We got that squared away now and I'm 110 percent. I think I'm better now than I've been the last 15 years as far as physical conditioning and shape. Now it's just figuring out the creative part of it and how I can come in and compete and be a part of the program. Help the younger talent out and I'm enjoying this as long as I can.

I've had a fantastic career, so whenever I get to come to work it's a bonus. That's the best way I can describe it. It's fun.

Randy Orton is your opponent for tonight, and I—along with many others—would say he's at the top of his game right now.

I've been a fan of Randy Orton since I saw him in Louisville, Kentucky, in OVW. Randy doesn't realize sometimes how good he is, you know? And one of the great things now is that Randy has his head on straight. Stepped into a leadership role here, not so much holding meetings in the back or holding court or any of that kind of stuff—just the way he's performing raises the bar for everyone else around him. And it's nice to see him have that focus and that intensity, and it's paid off for him.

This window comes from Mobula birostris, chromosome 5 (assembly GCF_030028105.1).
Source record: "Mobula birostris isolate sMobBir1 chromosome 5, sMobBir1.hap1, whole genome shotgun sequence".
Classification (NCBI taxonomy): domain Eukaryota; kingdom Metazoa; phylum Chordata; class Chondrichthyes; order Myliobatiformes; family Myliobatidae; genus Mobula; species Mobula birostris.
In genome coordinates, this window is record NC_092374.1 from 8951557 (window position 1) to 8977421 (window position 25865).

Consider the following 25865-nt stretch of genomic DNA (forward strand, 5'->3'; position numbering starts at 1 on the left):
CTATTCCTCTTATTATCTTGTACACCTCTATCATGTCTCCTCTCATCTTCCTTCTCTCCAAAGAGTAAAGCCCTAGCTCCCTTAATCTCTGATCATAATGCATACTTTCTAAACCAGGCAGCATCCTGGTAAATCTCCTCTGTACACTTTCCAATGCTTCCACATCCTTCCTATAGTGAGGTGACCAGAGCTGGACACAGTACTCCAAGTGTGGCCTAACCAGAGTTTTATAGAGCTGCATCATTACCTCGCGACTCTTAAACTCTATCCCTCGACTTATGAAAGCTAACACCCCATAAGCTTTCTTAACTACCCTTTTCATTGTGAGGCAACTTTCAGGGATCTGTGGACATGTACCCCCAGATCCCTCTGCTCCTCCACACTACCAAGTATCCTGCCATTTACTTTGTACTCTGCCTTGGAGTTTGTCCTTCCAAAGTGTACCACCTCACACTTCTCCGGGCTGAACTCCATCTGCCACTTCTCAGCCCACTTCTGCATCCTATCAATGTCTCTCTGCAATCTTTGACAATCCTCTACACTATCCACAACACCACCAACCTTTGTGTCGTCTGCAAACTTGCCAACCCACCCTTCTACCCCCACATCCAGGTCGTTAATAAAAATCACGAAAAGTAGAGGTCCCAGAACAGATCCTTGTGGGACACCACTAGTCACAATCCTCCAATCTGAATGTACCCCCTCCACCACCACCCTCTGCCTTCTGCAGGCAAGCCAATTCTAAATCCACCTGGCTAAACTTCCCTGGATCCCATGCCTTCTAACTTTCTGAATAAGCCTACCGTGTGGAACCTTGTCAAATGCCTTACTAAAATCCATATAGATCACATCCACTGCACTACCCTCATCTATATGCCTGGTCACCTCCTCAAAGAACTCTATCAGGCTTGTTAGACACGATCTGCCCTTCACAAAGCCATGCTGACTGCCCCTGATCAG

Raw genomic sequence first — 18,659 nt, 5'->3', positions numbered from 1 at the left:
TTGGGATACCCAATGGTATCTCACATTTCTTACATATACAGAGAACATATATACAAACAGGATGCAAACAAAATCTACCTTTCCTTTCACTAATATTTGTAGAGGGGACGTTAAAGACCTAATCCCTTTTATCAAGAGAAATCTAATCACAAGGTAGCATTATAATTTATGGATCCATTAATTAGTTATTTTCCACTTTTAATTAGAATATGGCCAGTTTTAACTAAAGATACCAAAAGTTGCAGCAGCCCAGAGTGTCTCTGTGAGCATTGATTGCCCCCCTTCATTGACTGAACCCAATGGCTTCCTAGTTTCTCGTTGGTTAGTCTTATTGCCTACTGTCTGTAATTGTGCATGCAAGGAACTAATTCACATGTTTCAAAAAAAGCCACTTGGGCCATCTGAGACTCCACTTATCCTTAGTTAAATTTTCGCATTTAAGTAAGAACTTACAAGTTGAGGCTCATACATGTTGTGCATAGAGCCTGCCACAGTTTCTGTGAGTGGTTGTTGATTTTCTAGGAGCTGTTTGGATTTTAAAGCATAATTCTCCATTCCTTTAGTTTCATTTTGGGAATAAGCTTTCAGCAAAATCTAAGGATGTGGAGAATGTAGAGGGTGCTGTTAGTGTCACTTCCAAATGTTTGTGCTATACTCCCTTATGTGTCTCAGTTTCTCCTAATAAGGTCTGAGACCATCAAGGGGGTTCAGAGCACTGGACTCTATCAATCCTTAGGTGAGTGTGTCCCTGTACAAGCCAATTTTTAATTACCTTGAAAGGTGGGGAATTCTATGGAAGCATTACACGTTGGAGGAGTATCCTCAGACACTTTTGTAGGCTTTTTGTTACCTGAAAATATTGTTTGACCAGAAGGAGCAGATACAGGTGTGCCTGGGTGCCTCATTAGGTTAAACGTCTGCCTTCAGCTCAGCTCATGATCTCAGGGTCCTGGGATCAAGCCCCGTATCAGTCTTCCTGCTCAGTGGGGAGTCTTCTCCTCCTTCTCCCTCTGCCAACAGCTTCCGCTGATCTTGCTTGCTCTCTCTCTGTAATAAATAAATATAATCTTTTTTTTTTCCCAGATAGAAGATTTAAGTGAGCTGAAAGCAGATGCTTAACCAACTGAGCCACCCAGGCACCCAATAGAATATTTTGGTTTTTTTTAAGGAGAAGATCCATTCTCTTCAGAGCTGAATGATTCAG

I don't think we've seen a sharper, better Randy Orton. He's involved now. That's the biggest difference now, and he's committed 100 percent. For me, it's fantastic to see that with a competitor who I've been a fan of. He makes everything look so easy and effortless. It's one of those kinds of things that you envy as a performer when someone can make it look like pouring water out of a pitcher.

Randy has revived his "legend killer" persona and has his sights set on you. Your career has been legendary, but do you tend to think of your status in the company very much?

It's not something I think about. A lot of guys would have memorabilia around the house or in their office with their championships and action figures and photos—I don't have all that. I have one photo of myself, John Cena, Undertaker and Shawn Michaels after WrestleMania in Houston when we were all together. And I have a world championship title up where Paul Heyman and I beat Brock Lssnar at the Garden. And that's because Paul framed it up nice for me and sent it to me.

But I've never been a guy who looks at accolades or any of that. I'm a "what's today, what's tomorrow?" kind of guy. That's one reason I've had the longevity that I've had, for four decades, is that I'm always looking for that next match, next opponent, next storyline, next angle because that's what I enjoy. I enjoy when I get to invest character into the storylines. That's what keeps me going.